Skip Navigation
Skip to contents

Clin Endosc : Clinical Endoscopy

OPEN ACCESS

Author index

Page Path
HOME > Browse Articles > Author index
Search
Dushyant Singh Dahiya 4 Articles
Endoscopic versus surgical management for colonic volvulus hospitalizations in the United States
Dushyant Singh Dahiya, Abhilash Perisetti, Hemant Goyal, Sumant Inamdar, Amandeep Singh, Rajat Garg, Chin-I Cheng, Mohammad Al-Haddad, Madhusudhan R. Sanaka, Neil Sharma
Clin Endosc 2023;56(3):340-352.   Published online April 17, 2023
DOI: https://doi.org/10.5946/ce.2022.166
Graphical AbstractGraphical Abstract AbstractAbstract PDFPubReaderePub
Background
/Aims: Colonic volvulus (CV), a common cause of bowel obstruction, often requires intervention. We aimed to identify hospitalization trends and CV outcomes in the United States.
Methods
We used the National Inpatient Sample to identify all adult CV hospitalizations in the United States from 2007 to 2017. Patient demographics, comorbidities, and inpatient outcomes were highlighted. Outcomes of endoscopic and surgical management were compared.
Results
From 2007 to 2017, there were 220,666 CV hospitalizations. CV-related hospitalizations increased from 17,888 in 2007 to 21,715 in 2017 (p=0.001). However, inpatient mortality decreased from 7.6% in 2007 to 6.2% in 2017 (p<0.001). Of all CV-related hospitalizations, 13,745 underwent endoscopic intervention, and 77,157 underwent surgery. Although the endoscopic cohort had patients with a higher Charlson comorbidity index, we noted lower inpatient mortality (6.1% vs. 7.0%, p<0.001), mean length of stay (8.3 vs. 11.8 days, p<0.001), and mean total healthcare charge ($68,126 vs. $106,703, p<0.001) compared to the surgical cohort. Male sex, increased Charlson comorbidity index scores, acute kidney injury, and malnutrition were associated with higher odds of inpatient mortality in patients with CV who underwent endoscopic management.
Conclusions
Endoscopic intervention has lower inpatient mortality and is an excellent alternative to surgery for appropriately selected CV hospitalizations.

Citations

Citations to this article as recorded by  
  • Navigating Abdominal Volvulus: A Comprehensive Review of Management Strategies
    Simran Chauhan, Raju K Shinde, Yashraj Jain
    Cureus.2024;[Epub]     CrossRef
  • Clinicopathological Features of Elderly Patients with Colonic Volvulus
    Mehmet Onur Gul, Selda Oğuz Aşlayan, Kadir Çorbacı, Aytaç Selman, Emre Berat Akçay, Oğuzhan Sunamak, Cebrail Akyüz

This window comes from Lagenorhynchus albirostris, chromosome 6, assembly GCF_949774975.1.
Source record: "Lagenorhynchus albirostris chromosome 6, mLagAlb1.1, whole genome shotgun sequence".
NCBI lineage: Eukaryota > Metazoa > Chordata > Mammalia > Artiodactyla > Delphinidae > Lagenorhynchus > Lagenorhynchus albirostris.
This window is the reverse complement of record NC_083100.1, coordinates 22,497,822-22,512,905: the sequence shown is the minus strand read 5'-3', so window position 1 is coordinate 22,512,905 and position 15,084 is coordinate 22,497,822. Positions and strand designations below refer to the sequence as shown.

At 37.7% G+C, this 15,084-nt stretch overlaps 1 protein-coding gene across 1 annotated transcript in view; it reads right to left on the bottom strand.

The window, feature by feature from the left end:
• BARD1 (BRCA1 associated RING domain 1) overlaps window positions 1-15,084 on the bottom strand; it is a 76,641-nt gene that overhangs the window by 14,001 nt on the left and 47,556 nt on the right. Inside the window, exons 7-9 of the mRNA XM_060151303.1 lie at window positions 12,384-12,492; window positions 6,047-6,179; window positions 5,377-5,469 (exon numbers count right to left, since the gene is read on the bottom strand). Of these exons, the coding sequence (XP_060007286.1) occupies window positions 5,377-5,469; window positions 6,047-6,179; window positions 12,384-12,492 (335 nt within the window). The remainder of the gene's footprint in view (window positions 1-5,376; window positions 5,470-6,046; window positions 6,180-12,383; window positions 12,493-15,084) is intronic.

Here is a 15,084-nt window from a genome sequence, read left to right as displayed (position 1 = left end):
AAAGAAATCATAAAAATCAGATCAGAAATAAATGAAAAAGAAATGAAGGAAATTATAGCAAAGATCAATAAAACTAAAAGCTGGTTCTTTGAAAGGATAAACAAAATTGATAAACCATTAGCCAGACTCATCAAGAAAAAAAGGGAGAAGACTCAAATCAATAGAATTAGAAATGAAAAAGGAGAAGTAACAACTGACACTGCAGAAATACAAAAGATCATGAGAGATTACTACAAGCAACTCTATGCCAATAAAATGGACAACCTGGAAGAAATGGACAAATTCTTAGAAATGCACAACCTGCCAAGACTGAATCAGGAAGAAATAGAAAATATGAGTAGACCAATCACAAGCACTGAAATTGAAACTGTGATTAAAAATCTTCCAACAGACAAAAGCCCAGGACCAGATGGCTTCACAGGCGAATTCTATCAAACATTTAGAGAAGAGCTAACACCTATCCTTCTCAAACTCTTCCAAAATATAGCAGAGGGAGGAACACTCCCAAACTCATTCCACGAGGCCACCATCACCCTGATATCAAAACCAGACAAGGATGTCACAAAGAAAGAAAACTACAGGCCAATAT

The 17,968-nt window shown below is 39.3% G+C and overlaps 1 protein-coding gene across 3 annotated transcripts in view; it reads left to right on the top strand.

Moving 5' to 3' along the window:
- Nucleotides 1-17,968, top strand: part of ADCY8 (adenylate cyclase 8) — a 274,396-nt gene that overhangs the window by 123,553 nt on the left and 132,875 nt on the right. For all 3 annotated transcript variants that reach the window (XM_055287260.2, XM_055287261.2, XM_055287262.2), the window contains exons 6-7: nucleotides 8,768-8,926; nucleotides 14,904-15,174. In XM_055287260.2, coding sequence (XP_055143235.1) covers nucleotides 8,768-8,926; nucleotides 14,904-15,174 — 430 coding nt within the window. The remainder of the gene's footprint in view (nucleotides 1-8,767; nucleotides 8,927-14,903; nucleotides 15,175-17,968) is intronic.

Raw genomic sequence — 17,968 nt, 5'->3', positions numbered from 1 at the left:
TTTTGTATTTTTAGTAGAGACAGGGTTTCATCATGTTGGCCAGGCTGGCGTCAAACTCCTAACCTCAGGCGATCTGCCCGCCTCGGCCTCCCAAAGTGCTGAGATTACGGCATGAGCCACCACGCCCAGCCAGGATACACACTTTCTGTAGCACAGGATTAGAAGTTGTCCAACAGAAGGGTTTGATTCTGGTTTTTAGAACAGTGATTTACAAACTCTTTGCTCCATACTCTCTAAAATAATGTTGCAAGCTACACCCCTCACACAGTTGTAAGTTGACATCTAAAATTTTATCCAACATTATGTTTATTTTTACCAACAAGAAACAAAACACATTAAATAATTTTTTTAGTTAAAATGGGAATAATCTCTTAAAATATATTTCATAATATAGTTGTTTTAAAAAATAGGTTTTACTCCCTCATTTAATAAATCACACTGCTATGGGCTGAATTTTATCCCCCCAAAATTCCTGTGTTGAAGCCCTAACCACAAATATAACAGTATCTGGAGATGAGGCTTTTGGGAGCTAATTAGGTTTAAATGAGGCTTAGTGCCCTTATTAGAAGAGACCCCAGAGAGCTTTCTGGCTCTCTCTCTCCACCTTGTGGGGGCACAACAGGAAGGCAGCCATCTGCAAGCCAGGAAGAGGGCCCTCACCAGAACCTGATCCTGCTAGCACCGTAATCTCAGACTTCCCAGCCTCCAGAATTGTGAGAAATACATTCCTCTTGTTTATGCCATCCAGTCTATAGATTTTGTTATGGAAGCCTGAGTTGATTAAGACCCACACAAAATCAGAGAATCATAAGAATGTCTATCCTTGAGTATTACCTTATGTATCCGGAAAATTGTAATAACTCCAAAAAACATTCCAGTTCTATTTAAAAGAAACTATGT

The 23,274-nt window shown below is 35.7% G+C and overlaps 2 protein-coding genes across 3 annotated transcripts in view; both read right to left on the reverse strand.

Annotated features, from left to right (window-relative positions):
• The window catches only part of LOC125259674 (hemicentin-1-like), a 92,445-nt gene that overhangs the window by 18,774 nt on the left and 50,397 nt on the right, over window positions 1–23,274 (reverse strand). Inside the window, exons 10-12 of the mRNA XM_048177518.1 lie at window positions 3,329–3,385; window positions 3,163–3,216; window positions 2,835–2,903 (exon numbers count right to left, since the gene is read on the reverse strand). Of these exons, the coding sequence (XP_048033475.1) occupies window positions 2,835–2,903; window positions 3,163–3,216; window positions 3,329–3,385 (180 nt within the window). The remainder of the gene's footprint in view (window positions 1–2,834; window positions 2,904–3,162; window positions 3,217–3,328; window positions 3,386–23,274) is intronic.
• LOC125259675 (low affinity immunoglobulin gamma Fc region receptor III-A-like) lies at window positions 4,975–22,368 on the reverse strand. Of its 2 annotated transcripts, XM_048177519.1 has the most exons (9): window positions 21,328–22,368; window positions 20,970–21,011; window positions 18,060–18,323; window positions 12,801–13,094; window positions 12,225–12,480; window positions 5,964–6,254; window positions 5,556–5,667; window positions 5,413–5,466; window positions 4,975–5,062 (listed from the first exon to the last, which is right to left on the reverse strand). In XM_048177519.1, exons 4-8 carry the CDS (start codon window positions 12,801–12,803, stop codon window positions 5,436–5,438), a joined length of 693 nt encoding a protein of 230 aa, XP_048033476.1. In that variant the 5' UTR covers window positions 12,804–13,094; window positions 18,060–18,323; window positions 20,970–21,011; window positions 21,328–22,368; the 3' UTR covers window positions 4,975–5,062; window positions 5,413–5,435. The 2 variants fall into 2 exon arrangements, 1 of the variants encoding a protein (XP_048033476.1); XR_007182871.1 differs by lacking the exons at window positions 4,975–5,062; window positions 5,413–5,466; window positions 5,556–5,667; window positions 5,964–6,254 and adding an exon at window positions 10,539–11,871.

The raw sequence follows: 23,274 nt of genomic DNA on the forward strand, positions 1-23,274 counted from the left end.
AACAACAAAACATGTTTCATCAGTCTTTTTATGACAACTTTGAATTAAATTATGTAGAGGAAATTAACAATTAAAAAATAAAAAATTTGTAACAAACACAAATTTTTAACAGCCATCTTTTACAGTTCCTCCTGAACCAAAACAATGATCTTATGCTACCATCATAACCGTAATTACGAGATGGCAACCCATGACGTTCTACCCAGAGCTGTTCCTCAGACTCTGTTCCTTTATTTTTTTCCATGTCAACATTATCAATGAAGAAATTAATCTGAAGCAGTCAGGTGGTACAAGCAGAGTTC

European Journal of Therapeutics.2024; 30(3): 303.     CrossRef
  • Incidental Sigmoid Volvulus after a Ground-level Fall: An Unusual Case Report
    Ziya Karimov, Elchin Shirinov, Gunay Huseynova, Mirhuseyn Mammadov, Meltem Songür Kodik
    Caucasian Medical Journal.2023; 1(3): 36.     CrossRef
  • Colonic Volvulus
    Samantha L. Savitch, Calista M. Harbaugh
    Clinics in Colon and Rectal Surgery.2023;[Epub]     CrossRef
  • 2,236 View
  • 151 Download
  • 3 Web of Science
  • 4 Crossref
Close layer
Peroral endoscopic myotomy versus Heller’s myotomy for achalasia hospitalizations in the United States: what does the future hold?
Dushyant Singh Dahiya, Vinay Jahagirdar, Manesh Kumar Gangwani, Muhammad Aziz, Chin-I Cheng, Sumant Inamdar, Madhusudhan R. Sanaka, Mohammad Al-Haddad
Clin Endosc 2022;55(6):826-828.   Published online November 3, 2022
DOI: https://doi.org/10.5946/ce.2022.283
PDFPubReaderePub
  • 1,838 View
  • 116 Download
Close layer
Radiation Proctitis and Management Strategies
Dushyant Singh Dahiya, Asim Kichloo, Faiz Tuma, Michael Albosta, Farah Wani
Clin Endosc 2022;55(1):22-32.   Published online November 18, 2021
DOI: https://doi.org/10.5946/ce.2020.288
AbstractAbstract PDFPubReaderePub
Radiotherapy (RT) is a treatment modality that uses high-energy rays or radioactive agents to generate ionizing radiation against rapidly dividing cells. The main objective of using radiation in cancer therapy is to impair or halt the division of the tumor cells. Over the past few decades, advancements in technology, the introduction of newer methods of RT, and a better understanding of the pathophysiology of cancers have enabled physicians to deliver doses of radiation that match the exact dimensions of the tumor for greater efficacy, with minimal exposure of the surrounding tissues. However, RT has numerous complications, the most common being radiation proctitis (RP). It is characterized by damage to the rectal epithelium by secondary ionizing radiation. Based on the onset of signs and symptoms, post-radiotherapy RP can be classified as acute or chronic, each with varying levels of severity and complication rates. The treatment options available for RP are limited, with most of the data on treatment available from case reports or small studies. Here, we describe the types of RT used in modern-day medicine and radiation-mediated tissue injury. We have primarily focused on the classification, epidemiology, pathogenesis, clinical features, treatment strategies, complications, and prognosis of RP.

Citations

Citations to this article as recorded by  
  • Concurrent rectal perforation and obstruction following neoadjuvant chemoradiation for locally advanced rectal cancer: A case report
    Tahmineh Tahouri, Sahand Hedayati Omami, Maryam Hosseini, Ehsanollah Rahimi-Movaghar
    International Journal of Surgery Case Reports.2024; 116: 109337.     CrossRef